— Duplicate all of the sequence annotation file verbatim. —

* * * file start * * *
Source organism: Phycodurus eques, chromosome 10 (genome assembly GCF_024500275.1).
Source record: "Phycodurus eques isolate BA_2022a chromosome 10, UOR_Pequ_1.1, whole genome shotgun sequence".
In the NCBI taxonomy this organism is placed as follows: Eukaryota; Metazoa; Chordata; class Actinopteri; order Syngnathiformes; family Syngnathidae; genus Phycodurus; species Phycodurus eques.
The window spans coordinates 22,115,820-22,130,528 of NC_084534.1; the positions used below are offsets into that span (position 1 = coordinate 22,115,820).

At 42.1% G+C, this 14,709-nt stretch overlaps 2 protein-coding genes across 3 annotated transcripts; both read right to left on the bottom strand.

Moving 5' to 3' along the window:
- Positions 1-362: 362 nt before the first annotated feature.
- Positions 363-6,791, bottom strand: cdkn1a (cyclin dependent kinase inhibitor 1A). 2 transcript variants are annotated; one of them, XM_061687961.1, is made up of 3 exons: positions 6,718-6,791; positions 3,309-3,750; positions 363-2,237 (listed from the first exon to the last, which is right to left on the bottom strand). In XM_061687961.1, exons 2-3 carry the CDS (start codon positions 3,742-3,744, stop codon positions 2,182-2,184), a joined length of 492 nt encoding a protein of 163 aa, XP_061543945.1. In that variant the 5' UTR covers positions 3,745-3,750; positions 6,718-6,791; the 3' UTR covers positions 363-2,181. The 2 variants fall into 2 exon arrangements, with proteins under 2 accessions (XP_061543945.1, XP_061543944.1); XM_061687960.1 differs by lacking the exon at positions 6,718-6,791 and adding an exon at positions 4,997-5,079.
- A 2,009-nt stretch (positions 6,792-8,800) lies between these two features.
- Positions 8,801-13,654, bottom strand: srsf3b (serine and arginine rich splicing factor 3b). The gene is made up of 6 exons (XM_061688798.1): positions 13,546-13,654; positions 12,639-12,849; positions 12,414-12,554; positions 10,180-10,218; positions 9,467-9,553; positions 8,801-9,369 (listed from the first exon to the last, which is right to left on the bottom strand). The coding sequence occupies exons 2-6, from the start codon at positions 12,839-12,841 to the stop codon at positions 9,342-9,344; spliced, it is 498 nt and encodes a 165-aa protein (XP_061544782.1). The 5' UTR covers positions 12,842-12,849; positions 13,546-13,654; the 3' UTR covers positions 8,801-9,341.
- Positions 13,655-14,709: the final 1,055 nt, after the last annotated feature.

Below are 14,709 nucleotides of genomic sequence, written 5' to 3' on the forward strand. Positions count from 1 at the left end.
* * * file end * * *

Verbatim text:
Source organism: Phycodurus eques, chromosome 10 (genome assembly GCF_024500275.1).
Source record: "Phycodurus eques isolate BA_2022a chromosome 10, UOR_Pequ_1.1, whole genome shotgun sequence".
In the NCBI taxonomy this organism is placed as follows: Eukaryota; Metazoa; Chordata; class Actinopteri; order Syngnathiformes; family Syngnathidae; genus Phycodurus; species Phycodurus eques.
The window spans coordinates 22,115,820-22,130,528 of NC_084534.1; the positions used below are offsets into that span (position 1 = coordinate 22,115,820).

At 42.1% G+C, this 14,709-nt stretch overlaps 2 protein-coding genes across 3 annotated transcripts; both read right to left on the bottom strand.

Moving 5' to 3' along the window:
- Positions 1-362: 362 nt before the first annotated feature.
- Positions 363-6,791, bottom strand: cdkn1a (cyclin dependent kinase inhibitor 1A). 2 transcript variants are annotated; one of them, XM_061687961.1, is made up of 3 exons: positions 6,718-6,791; positions 3,309-3,750; positions 363-2,237 (listed from the first exon to the last, which is right to left on the bottom strand). In XM_061687961.1, exons 2-3 carry the CDS (start codon positions 3,742-3,744, stop codon positions 2,182-2,184), a joined length of 492 nt encoding a protein of 163 aa, XP_061543945.1. In that variant the 5' UTR covers positions 3,745-3,750; positions 6,718-6,791; the 3' UTR covers positions 363-2,181. The 2 variants fall into 2 exon arrangements, with proteins under 2 accessions (XP_061543945.1, XP_061543944.1); XM_061687960.1 differs by lacking the exon at positions 6,718-6,791 and adding an exon at positions 4,997-5,079.
- A 2,009-nt stretch (positions 6,792-8,800) lies between these two features.
- Positions 8,801-13,654, bottom strand: srsf3b (serine and arginine rich splicing factor 3b). The gene is made up of 6 exons (XM_061688798.1): positions 13,546-13,654; positions 12,639-12,849; positions 12,414-12,554; positions 10,180-10,218; positions 9,467-9,553; positions 8,801-9,369 (listed from the first exon to the last, which is right to left on the bottom strand). The coding sequence occupies exons 2-6, from the start codon at positions 12,839-12,841 to the stop codon at positions 9,342-9,344; spliced, it is 498 nt and encodes a 165-aa protein (XP_061544782.1). The 5' UTR covers positions 12,842-12,849; positions 13,546-13,654; the 3' UTR covers positions 8,801-9,341.
- Positions 13,655-14,709: the final 1,055 nt, after the last annotated feature.

Below are 14,709 nucleotides of genomic sequence, written 5' to 3' on the forward strand. Positions count from 1 at the left end.